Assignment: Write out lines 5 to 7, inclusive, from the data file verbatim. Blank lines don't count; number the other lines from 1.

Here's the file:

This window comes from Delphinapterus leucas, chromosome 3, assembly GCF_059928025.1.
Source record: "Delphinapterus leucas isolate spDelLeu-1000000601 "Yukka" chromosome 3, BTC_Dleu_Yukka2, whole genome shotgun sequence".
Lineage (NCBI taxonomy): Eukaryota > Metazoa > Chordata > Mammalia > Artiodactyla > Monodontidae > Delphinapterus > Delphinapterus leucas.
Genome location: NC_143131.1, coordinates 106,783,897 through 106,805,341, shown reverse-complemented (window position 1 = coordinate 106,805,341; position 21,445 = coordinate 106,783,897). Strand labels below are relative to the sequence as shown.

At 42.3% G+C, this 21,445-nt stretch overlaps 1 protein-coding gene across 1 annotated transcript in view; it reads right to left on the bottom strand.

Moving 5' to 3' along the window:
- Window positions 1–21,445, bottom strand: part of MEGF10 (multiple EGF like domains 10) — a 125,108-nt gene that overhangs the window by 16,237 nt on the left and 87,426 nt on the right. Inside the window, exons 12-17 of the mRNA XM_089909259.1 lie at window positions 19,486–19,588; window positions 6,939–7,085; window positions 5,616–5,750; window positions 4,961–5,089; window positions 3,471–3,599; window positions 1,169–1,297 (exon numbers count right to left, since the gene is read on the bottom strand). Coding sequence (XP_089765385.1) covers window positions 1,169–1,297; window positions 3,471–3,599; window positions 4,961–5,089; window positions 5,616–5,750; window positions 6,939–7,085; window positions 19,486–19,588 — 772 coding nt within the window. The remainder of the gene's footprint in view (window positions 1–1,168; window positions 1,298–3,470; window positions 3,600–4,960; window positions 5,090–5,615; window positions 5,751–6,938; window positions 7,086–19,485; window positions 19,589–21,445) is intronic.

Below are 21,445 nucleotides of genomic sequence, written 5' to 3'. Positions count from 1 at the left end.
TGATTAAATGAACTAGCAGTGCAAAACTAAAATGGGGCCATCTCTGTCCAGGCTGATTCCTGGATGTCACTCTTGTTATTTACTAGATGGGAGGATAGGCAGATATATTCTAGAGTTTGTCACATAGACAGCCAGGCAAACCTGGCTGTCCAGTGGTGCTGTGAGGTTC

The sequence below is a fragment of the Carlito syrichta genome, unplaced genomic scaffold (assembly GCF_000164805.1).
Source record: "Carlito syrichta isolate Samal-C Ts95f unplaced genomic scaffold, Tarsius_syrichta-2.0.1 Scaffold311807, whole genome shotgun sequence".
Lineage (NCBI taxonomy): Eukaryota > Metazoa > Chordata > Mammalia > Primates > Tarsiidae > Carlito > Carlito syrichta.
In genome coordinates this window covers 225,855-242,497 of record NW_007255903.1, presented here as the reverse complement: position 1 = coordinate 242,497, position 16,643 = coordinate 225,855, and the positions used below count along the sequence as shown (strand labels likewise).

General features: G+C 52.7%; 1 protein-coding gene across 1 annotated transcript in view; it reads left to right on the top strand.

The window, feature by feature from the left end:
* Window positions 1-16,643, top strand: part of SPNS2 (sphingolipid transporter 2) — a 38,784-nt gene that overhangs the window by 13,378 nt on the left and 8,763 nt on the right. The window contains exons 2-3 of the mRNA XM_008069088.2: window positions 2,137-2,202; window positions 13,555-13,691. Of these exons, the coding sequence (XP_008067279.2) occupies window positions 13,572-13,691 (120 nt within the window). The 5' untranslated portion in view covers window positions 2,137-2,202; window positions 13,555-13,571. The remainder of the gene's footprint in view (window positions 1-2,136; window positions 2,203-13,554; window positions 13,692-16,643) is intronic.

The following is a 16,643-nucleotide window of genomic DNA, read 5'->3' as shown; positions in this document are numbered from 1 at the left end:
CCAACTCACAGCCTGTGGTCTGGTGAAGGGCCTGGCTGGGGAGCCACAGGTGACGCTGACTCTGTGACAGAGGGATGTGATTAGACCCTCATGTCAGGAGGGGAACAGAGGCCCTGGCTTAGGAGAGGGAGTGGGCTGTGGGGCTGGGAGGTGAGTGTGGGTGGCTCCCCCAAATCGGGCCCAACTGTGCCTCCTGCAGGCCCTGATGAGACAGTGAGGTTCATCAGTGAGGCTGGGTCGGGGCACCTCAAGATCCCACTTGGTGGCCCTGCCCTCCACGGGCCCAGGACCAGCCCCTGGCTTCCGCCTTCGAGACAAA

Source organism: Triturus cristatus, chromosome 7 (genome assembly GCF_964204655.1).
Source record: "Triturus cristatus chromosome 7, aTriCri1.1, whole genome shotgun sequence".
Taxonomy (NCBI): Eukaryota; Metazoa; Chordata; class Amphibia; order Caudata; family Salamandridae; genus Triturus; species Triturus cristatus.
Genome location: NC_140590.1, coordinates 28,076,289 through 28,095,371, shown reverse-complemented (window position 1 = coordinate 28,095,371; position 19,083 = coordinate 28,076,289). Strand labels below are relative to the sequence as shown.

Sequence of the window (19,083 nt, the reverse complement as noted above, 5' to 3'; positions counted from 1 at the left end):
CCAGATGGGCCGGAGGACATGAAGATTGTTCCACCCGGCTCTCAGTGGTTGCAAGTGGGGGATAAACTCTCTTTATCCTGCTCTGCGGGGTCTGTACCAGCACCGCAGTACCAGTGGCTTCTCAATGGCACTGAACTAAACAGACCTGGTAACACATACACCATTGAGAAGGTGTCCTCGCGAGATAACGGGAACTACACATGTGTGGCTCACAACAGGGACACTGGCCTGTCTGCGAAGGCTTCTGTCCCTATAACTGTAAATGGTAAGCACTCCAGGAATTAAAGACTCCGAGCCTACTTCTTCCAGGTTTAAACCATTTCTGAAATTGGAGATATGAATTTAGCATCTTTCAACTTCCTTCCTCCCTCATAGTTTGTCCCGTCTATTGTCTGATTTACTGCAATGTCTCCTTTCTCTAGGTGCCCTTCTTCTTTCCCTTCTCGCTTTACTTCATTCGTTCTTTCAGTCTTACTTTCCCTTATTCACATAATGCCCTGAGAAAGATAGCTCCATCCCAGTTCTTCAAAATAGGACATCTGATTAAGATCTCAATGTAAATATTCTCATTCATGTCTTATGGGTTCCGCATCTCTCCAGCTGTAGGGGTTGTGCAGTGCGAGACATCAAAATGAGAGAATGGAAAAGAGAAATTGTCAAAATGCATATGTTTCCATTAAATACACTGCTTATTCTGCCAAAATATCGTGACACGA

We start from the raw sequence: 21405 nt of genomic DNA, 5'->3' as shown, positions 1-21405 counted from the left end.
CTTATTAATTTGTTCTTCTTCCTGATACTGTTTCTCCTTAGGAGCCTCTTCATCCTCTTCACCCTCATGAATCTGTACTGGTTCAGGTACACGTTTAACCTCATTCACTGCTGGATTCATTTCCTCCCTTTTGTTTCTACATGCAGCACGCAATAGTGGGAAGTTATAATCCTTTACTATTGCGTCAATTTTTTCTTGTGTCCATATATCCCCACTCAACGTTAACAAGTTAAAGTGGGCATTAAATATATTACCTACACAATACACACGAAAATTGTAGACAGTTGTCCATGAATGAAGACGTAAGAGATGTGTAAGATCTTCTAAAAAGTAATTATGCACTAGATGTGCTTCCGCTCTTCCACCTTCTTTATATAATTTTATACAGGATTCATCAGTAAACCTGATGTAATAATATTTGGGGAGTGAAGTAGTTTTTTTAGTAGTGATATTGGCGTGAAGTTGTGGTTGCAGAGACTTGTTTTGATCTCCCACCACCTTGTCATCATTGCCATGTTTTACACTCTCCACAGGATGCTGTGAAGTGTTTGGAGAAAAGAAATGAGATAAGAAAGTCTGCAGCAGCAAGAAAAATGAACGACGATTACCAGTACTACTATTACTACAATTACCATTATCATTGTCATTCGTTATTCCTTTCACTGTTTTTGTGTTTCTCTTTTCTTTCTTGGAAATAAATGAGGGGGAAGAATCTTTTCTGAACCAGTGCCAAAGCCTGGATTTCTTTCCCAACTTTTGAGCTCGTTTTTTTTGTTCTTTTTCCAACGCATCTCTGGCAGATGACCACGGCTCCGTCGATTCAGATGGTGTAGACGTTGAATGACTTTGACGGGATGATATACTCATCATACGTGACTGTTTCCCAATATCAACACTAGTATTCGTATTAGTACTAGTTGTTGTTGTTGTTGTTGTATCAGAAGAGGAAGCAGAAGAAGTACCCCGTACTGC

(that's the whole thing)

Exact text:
At 42.3% G+C, this 21,445-nt stretch overlaps 1 protein-coding gene across 1 annotated transcript in view; it reads right to left on the bottom strand.

Moving 5' to 3' along the window:
- Window positions 1–21,445, bottom strand: part of MEGF10 (multiple EGF like domains 10) — a 125,108-nt gene that overhangs the window by 16,237 nt on the left and 87,426 nt on the right. Inside the window, exons 12-17 of the mRNA XM_089909259.1 lie at window positions 19,486–19,588; window positions 6,939–7,085; window positions 5,616–5,750; window positions 4,961–5,089; window positions 3,471–3,599; window positions 1,169–1,297 (exon numbers count right to left, since the gene is read on the bottom strand). Coding sequence (XP_089765385.1) covers window positions 1,169–1,297; window positions 3,471–3,599; window positions 4,961–5,089; window positions 5,616–5,750; window positions 6,939–7,085; window positions 19,486–19,588 — 772 coding nt within the window. The remainder of the gene's footprint in view (window positions 1–1,168; window positions 1,298–3,470; window positions 3,600–4,960; window positions 5,090–5,615; window positions 5,751–6,938; window positions 7,086–19,485; window positions 19,589–21,445) is intronic.